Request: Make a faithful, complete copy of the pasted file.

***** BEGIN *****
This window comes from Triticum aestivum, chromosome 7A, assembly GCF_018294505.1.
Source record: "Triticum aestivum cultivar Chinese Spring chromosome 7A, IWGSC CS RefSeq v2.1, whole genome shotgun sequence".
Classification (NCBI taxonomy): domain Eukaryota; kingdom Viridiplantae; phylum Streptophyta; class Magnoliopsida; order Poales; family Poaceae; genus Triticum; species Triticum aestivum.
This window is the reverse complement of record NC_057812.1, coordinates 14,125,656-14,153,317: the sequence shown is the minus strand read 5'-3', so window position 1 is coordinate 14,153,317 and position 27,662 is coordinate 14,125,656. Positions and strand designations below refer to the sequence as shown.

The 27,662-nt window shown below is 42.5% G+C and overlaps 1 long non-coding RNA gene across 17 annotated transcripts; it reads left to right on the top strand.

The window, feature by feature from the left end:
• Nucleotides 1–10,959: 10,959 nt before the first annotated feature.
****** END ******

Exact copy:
This window comes from Triticum aestivum, chromosome 7A, assembly GCF_018294505.1.
Source record: "Triticum aestivum cultivar Chinese Spring chromosome 7A, IWGSC CS RefSeq v2.1, whole genome shotgun sequence".
Classification (NCBI taxonomy): domain Eukaryota; kingdom Viridiplantae; phylum Streptophyta; class Magnoliopsida; order Poales; family Poaceae; genus Triticum; species Triticum aestivum.
This window is the reverse complement of record NC_057812.1, coordinates 14,125,656-14,153,317: the sequence shown is the minus strand read 5'-3', so window position 1 is coordinate 14,153,317 and position 27,662 is coordinate 14,125,656. Positions and strand designations below refer to the sequence as shown.

The 27,662-nt window shown below is 42.5% G+C and overlaps 1 long non-coding RNA gene across 17 annotated transcripts; it reads left to right on the top strand.

The window, feature by feature from the left end:
• Nucleotides 1–10,959: 10,959 nt before the first annotated feature.